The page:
Enforce Azure Active Directory Multi-Factor Authentication for Azure Virtual Desktop using Conditional Access


If you're visiting this page from the Azure Virtual Desktop (classic) documentation, make sure to return to the Azure Virtual Desktop (classic) documentation once you're finished.

Users can sign into Azure Virtual Desktop from anywhere using different devices and clients. However, there are certain measures you should take to help keep yourself and your users safe. Using Azure Active Directory (Azure AD) Multi-Factor Authentication (MFA) with Azure Virtual Desktop prompts users during the sign-in process for another form of identification in addition to their username and password. You can enforce MFA for Azure Virtual Desktop using Conditional Access, and can also configure whether it applies to the web client, mobile apps, desktop clients, or all clients.

How often a user is prompted to reauthenticate depends on Azure AD session lifetime configuration settings. For example, if their Windows client device is registered with Azure AD, it will receive a Primary Refresh Token (PRT) to use for single sign-on (SSO) across applications. Once issued, a PRT is valid for 14 days and is continuously renewed as long as the user actively uses the device.

While remembering credentials is convenient, it can also make deployments for Enterprise scenarios using personal devices less secure. To protect your users, you can make sure the client keeps asking for Azure AD Multi-Factor Authentication credentials more frequently. You can use Conditional Access to configure this behavior.

Learn how to enforce MFA for Azure Virtual Desktop and optionally configure sign-in frequency below.


Here's what you'll need to get started:

Create a Conditional Access policy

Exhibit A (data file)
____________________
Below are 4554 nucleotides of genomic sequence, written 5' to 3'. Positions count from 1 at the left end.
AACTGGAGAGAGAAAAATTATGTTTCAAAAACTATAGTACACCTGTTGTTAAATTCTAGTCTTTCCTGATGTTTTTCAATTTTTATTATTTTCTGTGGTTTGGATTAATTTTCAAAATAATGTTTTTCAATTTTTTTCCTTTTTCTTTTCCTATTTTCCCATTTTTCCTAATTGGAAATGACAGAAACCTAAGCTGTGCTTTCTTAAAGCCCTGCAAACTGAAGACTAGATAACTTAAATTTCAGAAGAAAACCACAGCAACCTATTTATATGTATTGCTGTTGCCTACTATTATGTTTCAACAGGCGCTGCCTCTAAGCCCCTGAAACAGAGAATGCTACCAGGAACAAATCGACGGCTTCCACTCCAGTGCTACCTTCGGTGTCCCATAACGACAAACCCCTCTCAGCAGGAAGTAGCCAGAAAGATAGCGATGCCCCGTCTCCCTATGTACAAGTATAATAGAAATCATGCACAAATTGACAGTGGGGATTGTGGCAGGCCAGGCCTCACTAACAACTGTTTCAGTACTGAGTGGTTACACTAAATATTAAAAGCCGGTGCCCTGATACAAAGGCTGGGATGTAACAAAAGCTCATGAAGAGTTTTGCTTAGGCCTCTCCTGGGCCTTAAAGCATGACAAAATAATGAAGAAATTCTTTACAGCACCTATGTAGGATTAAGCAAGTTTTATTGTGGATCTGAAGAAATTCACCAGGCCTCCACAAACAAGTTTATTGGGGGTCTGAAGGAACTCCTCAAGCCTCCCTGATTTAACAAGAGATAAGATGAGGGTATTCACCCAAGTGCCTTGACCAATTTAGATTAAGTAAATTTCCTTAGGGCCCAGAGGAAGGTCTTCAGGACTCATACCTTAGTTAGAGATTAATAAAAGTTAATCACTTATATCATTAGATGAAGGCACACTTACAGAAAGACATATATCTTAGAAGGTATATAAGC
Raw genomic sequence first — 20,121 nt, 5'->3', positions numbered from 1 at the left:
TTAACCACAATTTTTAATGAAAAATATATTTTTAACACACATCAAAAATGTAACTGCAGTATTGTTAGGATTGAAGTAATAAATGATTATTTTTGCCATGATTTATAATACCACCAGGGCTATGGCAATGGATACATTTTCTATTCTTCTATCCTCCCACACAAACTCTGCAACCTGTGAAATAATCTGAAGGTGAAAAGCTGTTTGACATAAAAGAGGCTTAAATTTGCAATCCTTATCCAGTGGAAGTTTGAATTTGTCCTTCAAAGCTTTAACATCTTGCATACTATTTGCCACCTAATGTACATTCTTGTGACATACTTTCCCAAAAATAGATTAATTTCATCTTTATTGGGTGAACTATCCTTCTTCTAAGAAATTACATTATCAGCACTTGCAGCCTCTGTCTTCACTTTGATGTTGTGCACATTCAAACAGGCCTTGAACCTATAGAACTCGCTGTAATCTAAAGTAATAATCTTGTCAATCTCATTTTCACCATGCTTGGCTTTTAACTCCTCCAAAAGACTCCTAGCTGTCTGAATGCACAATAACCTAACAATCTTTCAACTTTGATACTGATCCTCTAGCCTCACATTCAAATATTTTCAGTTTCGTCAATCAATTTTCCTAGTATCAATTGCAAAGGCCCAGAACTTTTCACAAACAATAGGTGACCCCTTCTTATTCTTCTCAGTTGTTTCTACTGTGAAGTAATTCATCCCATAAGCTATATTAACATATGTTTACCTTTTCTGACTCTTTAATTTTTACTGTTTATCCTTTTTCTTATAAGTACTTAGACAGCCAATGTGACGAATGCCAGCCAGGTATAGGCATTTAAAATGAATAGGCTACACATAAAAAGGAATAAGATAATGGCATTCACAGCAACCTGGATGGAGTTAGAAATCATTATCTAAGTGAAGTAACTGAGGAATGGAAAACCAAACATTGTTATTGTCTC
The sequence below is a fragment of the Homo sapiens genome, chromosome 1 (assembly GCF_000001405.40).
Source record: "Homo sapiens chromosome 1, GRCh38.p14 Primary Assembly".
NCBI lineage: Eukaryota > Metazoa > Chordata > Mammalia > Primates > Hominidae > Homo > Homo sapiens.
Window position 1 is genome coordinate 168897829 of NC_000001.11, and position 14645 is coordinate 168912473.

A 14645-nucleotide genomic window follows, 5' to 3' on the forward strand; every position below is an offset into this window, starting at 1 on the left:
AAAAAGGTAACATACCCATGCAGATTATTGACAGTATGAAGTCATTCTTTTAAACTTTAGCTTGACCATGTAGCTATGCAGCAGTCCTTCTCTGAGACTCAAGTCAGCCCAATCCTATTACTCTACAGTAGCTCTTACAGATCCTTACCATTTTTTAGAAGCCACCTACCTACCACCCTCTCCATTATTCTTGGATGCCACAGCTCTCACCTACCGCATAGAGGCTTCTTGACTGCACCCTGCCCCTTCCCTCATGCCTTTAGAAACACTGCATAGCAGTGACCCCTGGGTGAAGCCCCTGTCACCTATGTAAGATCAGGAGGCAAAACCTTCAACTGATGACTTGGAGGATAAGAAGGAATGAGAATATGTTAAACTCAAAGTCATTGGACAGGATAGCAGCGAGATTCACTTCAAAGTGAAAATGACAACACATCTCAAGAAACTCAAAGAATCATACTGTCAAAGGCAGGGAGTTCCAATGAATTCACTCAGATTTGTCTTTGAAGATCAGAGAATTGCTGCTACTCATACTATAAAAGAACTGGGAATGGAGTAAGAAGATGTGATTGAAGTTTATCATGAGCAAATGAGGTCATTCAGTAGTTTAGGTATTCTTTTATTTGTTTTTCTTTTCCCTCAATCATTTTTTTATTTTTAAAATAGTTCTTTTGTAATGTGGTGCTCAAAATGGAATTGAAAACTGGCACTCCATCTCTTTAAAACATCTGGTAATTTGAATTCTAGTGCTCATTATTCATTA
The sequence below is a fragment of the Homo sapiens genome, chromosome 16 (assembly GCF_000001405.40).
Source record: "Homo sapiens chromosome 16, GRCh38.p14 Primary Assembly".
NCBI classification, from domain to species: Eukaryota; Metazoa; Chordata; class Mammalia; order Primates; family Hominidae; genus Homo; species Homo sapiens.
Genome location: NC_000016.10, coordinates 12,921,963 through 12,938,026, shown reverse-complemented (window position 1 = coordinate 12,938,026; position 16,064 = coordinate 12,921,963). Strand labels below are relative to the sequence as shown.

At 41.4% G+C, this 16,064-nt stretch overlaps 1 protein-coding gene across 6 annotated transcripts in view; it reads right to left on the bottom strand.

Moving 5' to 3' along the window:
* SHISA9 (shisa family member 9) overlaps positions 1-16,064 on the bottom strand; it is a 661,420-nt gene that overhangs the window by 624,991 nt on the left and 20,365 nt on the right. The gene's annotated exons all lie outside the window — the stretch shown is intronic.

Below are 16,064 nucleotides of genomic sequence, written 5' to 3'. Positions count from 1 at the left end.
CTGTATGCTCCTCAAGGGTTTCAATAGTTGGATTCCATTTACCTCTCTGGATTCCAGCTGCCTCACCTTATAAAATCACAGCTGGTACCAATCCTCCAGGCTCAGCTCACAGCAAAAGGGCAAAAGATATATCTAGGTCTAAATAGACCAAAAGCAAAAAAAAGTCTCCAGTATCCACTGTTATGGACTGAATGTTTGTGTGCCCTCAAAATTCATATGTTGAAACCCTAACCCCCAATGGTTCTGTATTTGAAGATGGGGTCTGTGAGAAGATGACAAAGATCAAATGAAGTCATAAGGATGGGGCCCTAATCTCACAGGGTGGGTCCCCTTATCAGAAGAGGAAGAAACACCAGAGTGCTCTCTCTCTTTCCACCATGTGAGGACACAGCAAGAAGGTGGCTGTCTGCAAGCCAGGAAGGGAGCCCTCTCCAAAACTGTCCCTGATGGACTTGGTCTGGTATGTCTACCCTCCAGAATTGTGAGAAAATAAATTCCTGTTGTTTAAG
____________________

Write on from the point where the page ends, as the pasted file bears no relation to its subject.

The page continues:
Here's how to create a Conditional Access policy that requires multi-factor authentication when connecting to Azure Virtual Desktop:

  1. Sign in to the Azure portal as a global administrator, security administrator, or Conditional Access administrator.

  2. In the search bar, type Azure Active Directory and select the matching service entry.

  3. Browse to Security > Conditional Access.

  4. Select New policy > Create new policy.

  5. Give your policy a name. We recommend that organizations create a meaningful standard for the names of their policies.

  6. Under Assignments, select Users or workload entities.

  7. Under the Include tab, select Select users and groups and tick Users and groups. On the right, search for and choose the group that contains your Azure Virtual Desktop users as group members.

  8. Select Select.

  9. Under Assignments, select Cloud apps or actions.

  10. Under the Include tab, select Select apps.

  11. On the right, select one of the following apps based on which version of Azure Virtual Desktop you're using.

    • If you're using Azure Virtual Desktop (based on Azure Resource Manager), you can configure MFA on two different apps:

      • Azure Virtual Desktop (app ID 9cdead84-a844-4324-93f2-b2e6bb768d07), which applies when the user subscribes to a feed and authenticates to the Azure Virtual Desktop Gateway during a connection.


      The app name was previously Windows Virtual Desktop. If you registered the Microsoft.DesktopVirtualization resource provider before the display name changed, the application will be named Windows Virtual Desktop with the same app ID as above.

      • Microsoft Remote Desktop (app ID a4a365df-50f1-4397-bc59-1a1564b8bb9c), which applies when the user authenticates to the session host when single sign-on is enabled.